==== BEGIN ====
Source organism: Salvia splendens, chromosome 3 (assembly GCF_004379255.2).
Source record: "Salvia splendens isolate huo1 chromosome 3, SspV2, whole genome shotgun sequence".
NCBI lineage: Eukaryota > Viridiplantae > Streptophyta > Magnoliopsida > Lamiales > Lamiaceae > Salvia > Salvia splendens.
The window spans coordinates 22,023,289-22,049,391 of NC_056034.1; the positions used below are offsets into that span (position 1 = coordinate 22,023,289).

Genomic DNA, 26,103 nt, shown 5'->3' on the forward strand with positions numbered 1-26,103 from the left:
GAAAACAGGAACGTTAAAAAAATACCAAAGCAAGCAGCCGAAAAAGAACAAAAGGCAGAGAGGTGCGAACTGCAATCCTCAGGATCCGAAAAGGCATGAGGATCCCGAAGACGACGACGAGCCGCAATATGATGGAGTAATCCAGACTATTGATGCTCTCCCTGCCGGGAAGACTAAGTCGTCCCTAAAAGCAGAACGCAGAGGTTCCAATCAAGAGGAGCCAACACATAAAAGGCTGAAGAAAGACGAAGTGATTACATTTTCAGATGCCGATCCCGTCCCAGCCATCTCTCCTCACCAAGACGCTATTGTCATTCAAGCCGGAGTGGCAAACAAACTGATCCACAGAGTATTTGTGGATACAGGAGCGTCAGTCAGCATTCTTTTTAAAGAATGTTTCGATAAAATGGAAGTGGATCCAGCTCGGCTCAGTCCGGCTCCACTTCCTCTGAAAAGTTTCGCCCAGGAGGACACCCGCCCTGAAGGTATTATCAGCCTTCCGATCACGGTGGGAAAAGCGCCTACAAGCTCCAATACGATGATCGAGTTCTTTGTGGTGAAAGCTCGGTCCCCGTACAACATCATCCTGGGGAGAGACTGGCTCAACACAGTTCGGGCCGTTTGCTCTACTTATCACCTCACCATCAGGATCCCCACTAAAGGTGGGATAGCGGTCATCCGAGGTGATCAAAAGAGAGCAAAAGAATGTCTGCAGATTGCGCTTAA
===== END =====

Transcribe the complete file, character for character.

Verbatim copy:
Source organism: Salvia splendens, chromosome 3 (assembly GCF_004379255.2).
Source record: "Salvia splendens isolate huo1 chromosome 3, SspV2, whole genome shotgun sequence".
NCBI lineage: Eukaryota > Viridiplantae > Streptophyta > Magnoliopsida > Lamiales > Lamiaceae > Salvia > Salvia splendens.
The window spans coordinates 22,023,289-22,049,391 of NC_056034.1; the positions used below are offsets into that span (position 1 = coordinate 22,023,289).

Genomic DNA, 26,103 nt, shown 5'->3' on the forward strand with positions numbered 1-26,103 from the left:
GAAAACAGGAACGTTAAAAAAATACCAAAGCAAGCAGCCGAAAAAGAACAAAAGGCAGAGAGGTGCGAACTGCAATCCTCAGGATCCGAAAAGGCATGAGGATCCCGAAGACGACGACGAGCCGCAATATGATGGAGTAATCCAGACTATTGATGCTCTCCCTGCCGGGAAGACTAAGTCGTCCCTAAAAGCAGAACGCAGAGGTTCCAATCAAGAGGAGCCAACACATAAAAGGCTGAAGAAAGACGAAGTGATTACATTTTCAGATGCCGATCCCGTCCCAGCCATCTCTCCTCACCAAGACGCTATTGTCATTCAAGCCGGAGTGGCAAACAAACTGATCCACAGAGTATTTGTGGATACAGGAGCGTCAGTCAGCATTCTTTTTAAAGAATGTTTCGATAAAATGGAAGTGGATCCAGCTCGGCTCAGTCCGGCTCCACTTCCTCTGAAAAGTTTCGCCCAGGAGGACACCCGCCCTGAAGGTATTATCAGCCTTCCGATCACGGTGGGAAAAGCGCCTACAAGCTCCAATACGATGATCGAGTTCTTTGTGGTGAAAGCTCGGTCCCCGTACAACATCATCCTGGGGAGAGACTGGCTCAACACAGTTCGGGCCGTTTGCTCTACTTATCACCTCACCATCAGGATCCCCACTAAAGGTGGGATAGCGGTCATCCGAGGTGATCAAAAGAGAGCAAAAGAATGTCTGCAGATTGCGCTTAA